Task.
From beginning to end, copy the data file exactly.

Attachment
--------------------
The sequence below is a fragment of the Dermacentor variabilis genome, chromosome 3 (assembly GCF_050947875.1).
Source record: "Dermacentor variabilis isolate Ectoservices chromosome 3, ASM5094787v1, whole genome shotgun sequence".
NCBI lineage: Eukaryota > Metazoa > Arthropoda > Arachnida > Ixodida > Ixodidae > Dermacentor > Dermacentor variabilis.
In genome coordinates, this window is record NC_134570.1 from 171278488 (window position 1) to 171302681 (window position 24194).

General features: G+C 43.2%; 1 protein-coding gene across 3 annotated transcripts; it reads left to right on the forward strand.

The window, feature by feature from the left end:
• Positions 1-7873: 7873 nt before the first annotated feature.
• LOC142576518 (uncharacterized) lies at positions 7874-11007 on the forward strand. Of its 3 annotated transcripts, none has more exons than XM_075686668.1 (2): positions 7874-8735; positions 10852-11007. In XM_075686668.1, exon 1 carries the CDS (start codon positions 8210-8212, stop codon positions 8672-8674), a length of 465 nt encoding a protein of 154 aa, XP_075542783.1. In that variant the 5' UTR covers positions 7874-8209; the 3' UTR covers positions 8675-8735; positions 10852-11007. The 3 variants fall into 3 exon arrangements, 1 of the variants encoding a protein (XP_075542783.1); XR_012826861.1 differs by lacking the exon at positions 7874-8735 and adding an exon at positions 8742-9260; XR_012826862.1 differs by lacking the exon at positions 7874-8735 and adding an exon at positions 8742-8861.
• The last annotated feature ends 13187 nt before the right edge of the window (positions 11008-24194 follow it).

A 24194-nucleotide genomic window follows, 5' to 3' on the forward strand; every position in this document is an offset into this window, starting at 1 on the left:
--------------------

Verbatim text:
The sequence below is a fragment of the Dermacentor variabilis genome, chromosome 3 (assembly GCF_050947875.1).
Source record: "Dermacentor variabilis isolate Ectoservices chromosome 3, ASM5094787v1, whole genome shotgun sequence".
NCBI lineage: Eukaryota > Metazoa > Arthropoda > Arachnida > Ixodida > Ixodidae > Dermacentor > Dermacentor variabilis.
In genome coordinates, this window is record NC_134570.1 from 171278488 (window position 1) to 171302681 (window position 24194).

General features: G+C 43.2%; 1 protein-coding gene across 3 annotated transcripts; it reads left to right on the forward strand.

The window, feature by feature from the left end:
• Positions 1-7873: 7873 nt before the first annotated feature.
• LOC142576518 (uncharacterized) lies at positions 7874-11007 on the forward strand. Of its 3 annotated transcripts, none has more exons than XM_075686668.1 (2): positions 7874-8735; positions 10852-11007. In XM_075686668.1, exon 1 carries the CDS (start codon positions 8210-8212, stop codon positions 8672-8674), a length of 465 nt encoding a protein of 154 aa, XP_075542783.1. In that variant the 5' UTR covers positions 7874-8209; the 3' UTR covers positions 8675-8735; positions 10852-11007. The 3 variants fall into 3 exon arrangements, 1 of the variants encoding a protein (XP_075542783.1); XR_012826861.1 differs by lacking the exon at positions 7874-8735 and adding an exon at positions 8742-9260; XR_012826862.1 differs by lacking the exon at positions 7874-8735 and adding an exon at positions 8742-8861.
• The last annotated feature ends 13187 nt before the right edge of the window (positions 11008-24194 follow it).

A 24194-nucleotide genomic window follows, 5' to 3' on the forward strand; every position in this document is an offset into this window, starting at 1 on the left: